Page last updated at 14:42 GMT, Saturday, 15 August 2009 15:42 UK

Bankers defend culture of bonuses

Angela Knight: "Banks have not paid bonuses"

The banking industry has hit back at calls from the Tory party to clamp down further on big bonuses in banks.

Shadow chancellor George Osborne said handing out large pay awards was "unacceptable" for any bank which was backed by state guarantees.

The British Bankers Association (BBA) said pay rules were already "more stringent" than in any other country.

The Financial Services Authority (FSA) said it was not a "moral regulator" and could only act using the powers it had.

Angela Knight, chief executive of the BBA, said the industry only paid bonuses "according to the requirements placed upon it by the authorities".

Of course you have to take risks, but sensible, proper, practical risks
Angela Knight, British Bankers Association

She told BBC News that she understood the concerns but banking was not the only sector to pay bonuses.

"The question is. 'Why are they paid? Is it for good performance?' Well, that is the way bonuses should be and are paid.

"What is essential is to reward the right sort of behaviour and not ones that will cause problems."

She said the sector did not promote excessive risk taking, but some element of risk would still be present.

"Risk and remuneration must go closely together - of course you have to take risks, but sensible, proper, practical risks.

"But if you have a structure that promotes excessive risk taking - that is not correct."

Mr Osborne claimed that banks needed to "live in the real world" and said that a Conservative government would seek to completely stop the payment of large bonuses.

The FSA, as banking regulator, should have vetoed bonuses being paid out this year, he said.

If more is needed by politicians then governments need to act through a further act of parliament
FSA spokesperson

He said the FSA should be scrapped and power handed over to the Bank of England.

"The regulator has to have the power to tell banks to stop doing things that they think are detrimental to the health not just of that bank, but the broader banking system. And I think they should exercise that power," he added.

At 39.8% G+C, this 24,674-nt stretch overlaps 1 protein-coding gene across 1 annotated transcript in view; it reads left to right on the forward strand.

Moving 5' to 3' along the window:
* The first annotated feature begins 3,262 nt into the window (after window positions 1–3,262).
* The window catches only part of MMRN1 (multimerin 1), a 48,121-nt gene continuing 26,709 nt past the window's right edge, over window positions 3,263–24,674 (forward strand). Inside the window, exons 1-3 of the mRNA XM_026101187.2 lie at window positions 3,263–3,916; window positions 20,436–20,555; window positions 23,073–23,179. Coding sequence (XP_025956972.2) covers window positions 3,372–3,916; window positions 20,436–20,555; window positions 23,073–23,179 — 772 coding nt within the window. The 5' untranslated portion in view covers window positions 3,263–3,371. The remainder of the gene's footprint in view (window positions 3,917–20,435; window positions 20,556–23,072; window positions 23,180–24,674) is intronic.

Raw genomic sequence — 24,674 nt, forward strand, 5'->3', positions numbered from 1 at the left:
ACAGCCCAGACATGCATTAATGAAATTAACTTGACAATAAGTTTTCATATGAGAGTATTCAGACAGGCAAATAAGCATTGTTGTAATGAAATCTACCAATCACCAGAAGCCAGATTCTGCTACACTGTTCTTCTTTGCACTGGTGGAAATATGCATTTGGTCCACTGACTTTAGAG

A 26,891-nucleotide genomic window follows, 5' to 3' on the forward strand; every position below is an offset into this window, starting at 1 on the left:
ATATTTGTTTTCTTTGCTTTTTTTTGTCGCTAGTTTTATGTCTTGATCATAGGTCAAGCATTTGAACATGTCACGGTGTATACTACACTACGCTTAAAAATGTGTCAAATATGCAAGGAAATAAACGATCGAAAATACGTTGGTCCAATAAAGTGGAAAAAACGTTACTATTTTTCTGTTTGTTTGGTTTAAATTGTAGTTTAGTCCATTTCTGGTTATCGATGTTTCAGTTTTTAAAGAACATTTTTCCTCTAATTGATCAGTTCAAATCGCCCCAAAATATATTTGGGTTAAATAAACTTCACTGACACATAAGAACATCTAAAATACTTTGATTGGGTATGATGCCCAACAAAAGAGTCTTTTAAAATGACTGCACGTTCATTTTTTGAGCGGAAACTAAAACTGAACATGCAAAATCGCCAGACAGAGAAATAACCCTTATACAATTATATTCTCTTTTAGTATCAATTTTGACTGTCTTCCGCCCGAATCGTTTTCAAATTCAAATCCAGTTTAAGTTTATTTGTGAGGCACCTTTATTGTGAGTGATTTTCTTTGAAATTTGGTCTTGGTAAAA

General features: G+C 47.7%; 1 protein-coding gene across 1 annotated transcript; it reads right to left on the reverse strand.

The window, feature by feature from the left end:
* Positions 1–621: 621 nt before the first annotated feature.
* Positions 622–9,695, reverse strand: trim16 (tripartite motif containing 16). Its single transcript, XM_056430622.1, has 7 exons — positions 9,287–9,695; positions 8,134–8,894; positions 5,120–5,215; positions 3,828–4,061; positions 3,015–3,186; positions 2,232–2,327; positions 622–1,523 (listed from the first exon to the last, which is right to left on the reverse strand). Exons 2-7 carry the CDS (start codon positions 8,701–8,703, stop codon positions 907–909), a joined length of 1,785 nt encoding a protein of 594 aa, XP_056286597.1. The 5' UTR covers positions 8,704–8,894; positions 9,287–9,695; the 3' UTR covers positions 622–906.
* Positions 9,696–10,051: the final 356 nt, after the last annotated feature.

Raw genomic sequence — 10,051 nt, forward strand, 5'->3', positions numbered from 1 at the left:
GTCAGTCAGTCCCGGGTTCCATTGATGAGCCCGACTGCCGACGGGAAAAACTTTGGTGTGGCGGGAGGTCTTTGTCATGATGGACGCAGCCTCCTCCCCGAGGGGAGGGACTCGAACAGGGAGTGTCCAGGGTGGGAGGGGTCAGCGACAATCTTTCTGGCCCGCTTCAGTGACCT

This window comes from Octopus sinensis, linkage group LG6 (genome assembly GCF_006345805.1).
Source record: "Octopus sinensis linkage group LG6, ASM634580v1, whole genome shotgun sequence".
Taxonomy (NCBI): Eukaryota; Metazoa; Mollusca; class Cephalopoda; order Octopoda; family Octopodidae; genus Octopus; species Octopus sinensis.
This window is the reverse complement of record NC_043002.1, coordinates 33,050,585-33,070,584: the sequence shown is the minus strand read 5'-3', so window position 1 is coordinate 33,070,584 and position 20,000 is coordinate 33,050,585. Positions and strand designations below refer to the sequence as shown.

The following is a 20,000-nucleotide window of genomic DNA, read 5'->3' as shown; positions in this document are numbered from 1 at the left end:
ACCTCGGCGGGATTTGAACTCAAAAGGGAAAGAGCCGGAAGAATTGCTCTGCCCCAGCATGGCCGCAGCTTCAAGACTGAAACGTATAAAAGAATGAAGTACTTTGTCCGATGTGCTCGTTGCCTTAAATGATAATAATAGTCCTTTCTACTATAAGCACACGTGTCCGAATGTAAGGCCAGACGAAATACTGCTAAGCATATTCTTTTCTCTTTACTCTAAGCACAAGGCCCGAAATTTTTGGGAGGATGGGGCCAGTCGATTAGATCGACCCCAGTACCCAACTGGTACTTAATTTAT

But a spokesman for the FSA said it could only operate within the powers given to it by law.

"If more is needed by politicians then governments need to act through a further act of parliament.

"We are not a moral regulator. If there's an issue, MPs should change the existing law or the mandate given to the regulator."

He said that following a five-month public consultation on bankers' pay earlier in the year, the FSA announced that pay deals were to be linked more closely with long-term profitability.

'Excessive risks'

It said bonuses should not be guaranteed for more than a year, and that senior employees should have their bonuses spread over three years.

Mr Osborne argued that state guarantees on lending were meant to help stabilise the system, not reward bankers.

"It is totally unacceptable for bank bonuses to be paid on the back of taxpayer guarantees," he told the Guardian. "It must stop."

Ms Knight said the finance industry was not the only factor in the economic crisis.

"It is a political issue because of the taxpayers involvement - there are many more problems out there to solver other than remuneration.

"The economy was in decline before the banking crisis started and we need to work together to restore it to full health".

She added that the industry is paying back the public money and doing all it can to restore confidence in the system.

Business Secretary Lord Mandelson criticised the comments from the shadow chancellor.

"George Osborne is a crowd pleaser. He and the Tories had nothing to say on the subject of bonuses to FSA during their consultation on the subject but because he was being interviewed by the Guardian, he says what he thinks Guardian readers want to hear.

"The rewards (for bankers) need to be linked to risks. The problem is when excessive rewards start driving excessive risk taking."

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